Everyone you talk to agrees environmental, social, and governance (ESG) is critical to finance. Where people differ, though, is how best to achieve the goals this timely initialism sets out to capture.
A third of the world’s assets under investment have made ESG commitments under the Net Zero Asset Managers Initiative.
ESG sustainable financing
ESG’s forerunner was corporate social responsibility (CSR).
“There was a lack of maturity in the market, and a lack of readiness. Everything accelerated in 2020, marked by the Blackrock announcement in January 2020,” Workiva’s director of growth solutions Natalia Kaleta-Schraa, said.
Blackrock’s CEO Larry Fink letter declared a “fundamental reshaping of finance”. It highlighted concerns around climate change and disclosure – while also setting the scene for increased socially responsibility investment decisions.
Blackrock would be more likely to vote against boards where they fail to make “sustainability-related disclosures”, Fink said. “Disclosure should be a means to achieving a more sustainable and inclusive capitalism.”
ESG is not just about planting trees, Kaleta-Schraa said. “It’s a part of the core strategy aimed at having access to sustainable capital. It’s about producing less carbon but also about what are the company’s strengths, and where there is room to do better, what can be offset.”
Workiva provides companies with the technology tools to make investment strategies and financial performance disclosures to regulatory bodies easier.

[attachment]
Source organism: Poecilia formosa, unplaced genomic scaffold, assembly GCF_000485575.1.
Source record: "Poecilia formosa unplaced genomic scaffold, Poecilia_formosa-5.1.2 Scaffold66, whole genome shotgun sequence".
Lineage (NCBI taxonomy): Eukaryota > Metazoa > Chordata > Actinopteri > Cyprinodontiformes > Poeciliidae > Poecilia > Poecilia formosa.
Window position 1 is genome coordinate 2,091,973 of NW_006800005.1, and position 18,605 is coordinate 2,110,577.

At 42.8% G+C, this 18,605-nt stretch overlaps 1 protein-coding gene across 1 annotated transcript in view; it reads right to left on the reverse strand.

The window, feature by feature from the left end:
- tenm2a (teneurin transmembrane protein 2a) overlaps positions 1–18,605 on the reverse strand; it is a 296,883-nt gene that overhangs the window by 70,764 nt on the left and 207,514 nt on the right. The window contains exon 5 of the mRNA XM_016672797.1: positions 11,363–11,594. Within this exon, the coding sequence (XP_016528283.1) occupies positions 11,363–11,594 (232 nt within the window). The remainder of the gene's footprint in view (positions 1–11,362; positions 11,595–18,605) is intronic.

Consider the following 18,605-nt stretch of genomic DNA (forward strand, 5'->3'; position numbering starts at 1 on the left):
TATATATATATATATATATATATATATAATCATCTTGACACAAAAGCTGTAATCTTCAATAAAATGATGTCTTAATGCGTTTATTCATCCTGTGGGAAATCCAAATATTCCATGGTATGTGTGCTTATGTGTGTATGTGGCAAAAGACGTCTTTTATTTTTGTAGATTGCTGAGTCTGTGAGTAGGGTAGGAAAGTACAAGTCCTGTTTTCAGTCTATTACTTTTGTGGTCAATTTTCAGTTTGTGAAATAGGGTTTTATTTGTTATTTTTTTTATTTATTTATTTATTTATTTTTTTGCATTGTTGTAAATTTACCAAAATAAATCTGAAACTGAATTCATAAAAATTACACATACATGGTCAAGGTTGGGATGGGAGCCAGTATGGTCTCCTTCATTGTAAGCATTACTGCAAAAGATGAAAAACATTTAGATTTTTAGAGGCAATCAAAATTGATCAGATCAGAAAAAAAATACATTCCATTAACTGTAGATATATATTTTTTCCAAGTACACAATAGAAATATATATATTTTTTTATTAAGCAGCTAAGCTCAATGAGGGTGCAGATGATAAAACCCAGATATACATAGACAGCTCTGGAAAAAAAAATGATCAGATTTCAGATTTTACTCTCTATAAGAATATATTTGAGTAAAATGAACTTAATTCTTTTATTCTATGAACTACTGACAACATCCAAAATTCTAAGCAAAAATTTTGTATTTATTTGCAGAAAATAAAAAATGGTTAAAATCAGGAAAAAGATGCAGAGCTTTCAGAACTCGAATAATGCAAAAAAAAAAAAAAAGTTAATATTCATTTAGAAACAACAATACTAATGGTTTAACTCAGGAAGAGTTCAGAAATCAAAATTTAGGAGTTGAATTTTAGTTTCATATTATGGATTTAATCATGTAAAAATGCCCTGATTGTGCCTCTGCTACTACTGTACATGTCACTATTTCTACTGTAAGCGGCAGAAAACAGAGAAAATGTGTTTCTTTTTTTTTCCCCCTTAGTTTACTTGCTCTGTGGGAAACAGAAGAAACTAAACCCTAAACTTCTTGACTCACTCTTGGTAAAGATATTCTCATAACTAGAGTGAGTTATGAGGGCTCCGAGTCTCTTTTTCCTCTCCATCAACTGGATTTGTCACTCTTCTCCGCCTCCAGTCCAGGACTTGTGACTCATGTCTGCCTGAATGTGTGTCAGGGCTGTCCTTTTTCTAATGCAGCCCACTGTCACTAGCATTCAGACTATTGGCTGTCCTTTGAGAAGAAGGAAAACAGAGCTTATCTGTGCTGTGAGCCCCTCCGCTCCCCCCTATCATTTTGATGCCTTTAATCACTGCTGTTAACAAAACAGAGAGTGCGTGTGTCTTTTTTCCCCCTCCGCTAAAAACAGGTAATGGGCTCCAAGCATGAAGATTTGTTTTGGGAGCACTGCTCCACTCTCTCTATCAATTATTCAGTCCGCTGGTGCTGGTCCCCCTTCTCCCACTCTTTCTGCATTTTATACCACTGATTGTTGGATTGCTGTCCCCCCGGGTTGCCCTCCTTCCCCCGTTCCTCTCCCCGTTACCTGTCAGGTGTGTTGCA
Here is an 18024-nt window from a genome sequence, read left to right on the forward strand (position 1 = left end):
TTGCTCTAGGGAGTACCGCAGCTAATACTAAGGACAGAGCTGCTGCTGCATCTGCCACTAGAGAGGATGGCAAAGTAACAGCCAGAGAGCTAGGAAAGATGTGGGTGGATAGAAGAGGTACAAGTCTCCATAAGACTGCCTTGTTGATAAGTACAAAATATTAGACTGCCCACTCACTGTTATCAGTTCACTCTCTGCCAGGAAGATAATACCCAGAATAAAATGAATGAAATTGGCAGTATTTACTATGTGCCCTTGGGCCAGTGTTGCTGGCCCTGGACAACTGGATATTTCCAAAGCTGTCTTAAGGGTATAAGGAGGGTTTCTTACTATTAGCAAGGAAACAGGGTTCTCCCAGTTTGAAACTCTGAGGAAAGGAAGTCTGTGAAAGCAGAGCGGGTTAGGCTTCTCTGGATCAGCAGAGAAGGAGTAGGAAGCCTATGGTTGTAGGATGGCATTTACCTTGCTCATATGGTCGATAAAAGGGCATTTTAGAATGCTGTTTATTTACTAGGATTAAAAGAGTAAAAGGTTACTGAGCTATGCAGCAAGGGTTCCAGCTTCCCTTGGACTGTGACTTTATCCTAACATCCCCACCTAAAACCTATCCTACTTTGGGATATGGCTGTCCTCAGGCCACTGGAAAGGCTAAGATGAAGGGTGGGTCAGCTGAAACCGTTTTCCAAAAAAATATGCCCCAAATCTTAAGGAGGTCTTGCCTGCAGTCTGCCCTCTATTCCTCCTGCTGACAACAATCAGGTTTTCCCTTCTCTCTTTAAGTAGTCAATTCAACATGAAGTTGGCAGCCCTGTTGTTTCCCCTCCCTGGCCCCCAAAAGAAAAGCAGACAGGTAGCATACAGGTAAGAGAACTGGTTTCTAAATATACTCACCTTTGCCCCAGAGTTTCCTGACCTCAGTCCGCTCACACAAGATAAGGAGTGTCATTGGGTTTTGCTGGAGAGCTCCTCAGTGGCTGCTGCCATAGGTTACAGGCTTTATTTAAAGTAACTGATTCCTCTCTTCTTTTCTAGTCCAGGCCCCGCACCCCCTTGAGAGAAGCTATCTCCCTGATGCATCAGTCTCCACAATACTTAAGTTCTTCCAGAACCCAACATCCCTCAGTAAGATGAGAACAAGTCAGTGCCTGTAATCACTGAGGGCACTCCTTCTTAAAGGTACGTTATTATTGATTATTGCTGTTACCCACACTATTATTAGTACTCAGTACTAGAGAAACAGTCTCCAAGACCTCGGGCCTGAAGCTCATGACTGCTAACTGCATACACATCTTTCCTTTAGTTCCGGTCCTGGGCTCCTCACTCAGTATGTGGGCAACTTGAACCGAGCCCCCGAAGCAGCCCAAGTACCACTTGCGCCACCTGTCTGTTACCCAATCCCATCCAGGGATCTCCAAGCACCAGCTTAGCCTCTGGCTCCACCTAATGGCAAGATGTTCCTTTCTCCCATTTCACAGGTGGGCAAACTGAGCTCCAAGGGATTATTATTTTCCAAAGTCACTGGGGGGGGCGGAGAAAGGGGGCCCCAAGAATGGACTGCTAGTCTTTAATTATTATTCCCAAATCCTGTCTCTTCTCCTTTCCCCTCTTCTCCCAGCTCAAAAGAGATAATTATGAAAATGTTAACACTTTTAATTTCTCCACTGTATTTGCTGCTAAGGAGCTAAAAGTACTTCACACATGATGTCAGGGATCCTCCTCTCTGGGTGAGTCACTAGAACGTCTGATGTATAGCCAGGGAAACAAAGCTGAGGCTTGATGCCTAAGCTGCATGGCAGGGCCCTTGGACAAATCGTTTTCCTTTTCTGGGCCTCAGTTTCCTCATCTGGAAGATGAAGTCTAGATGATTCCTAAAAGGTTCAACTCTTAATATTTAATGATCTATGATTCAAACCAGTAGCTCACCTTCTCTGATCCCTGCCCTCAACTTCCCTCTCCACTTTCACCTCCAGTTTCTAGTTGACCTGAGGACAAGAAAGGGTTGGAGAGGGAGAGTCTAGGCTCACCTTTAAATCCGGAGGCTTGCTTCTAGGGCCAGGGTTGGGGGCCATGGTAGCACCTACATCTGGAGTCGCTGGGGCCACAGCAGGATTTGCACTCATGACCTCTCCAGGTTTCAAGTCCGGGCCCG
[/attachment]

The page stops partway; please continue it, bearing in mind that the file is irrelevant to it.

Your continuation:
“We see a shift in the market,” said Kaleta-Schraa. “We’re helping customers put together sustainability disclosures. Early efforts had sometimes seen vanity projects or a genuine focus on providing data, but in ways that didn’t provide the required transparency.”
These efforts had tended to steer clear of metrics and were largely up to the discretion of the companies. “Investors are now looking with more scrutiny. That fits well with what we do and there’s a synergy with financial reporting.”
The question of disclosure has migrated upwards, Workiva’s senior director of product marketing Steve Soter said.
“If you’re going to raise capital, investors will want ESG metrics, it’s not just communications anymore. The CFO is participating – and companies need help with how to manage data and best practices. It’s a rapidly changing landscape.”
Operating in financial markets requires ESG compliance – even while the sector lacks nuance.
There has been a growth of companies trying to shed light on the problem through analysis of ESG compliance. Conclusions can vary widely, which can have a serious impact on a company’s ability to secure financing.
Trying to rate companies is “a bit of a serious business and a quack business at the same time”, said Kosmos Energy’s vice president for sustainability Mike Anderson.
“There are some deep deficiencies among rating agencies. It’s hard to get looked at properly as a small company. That is a problem because investment vehicles use these rankings as standards, without necessarily looking into the company,” Anderson continued.
He gave the example of scope 1 emissions. Kosmos may drill no wells one year, then three the next, at which point it appears the company’s emissions are increasing. “We can mitigate that and reduce that. But rating agencies want to track a downward trajectory and can’t explain those.”
Companies have to engage with the ratings agencies but also the banks who use them, the Kosmos executive continued.
Even the world’s largest oil companies must jump through ESG hoops. National oil companies (NOCs) have turned to raising bonds for cash – opening them up to ESG…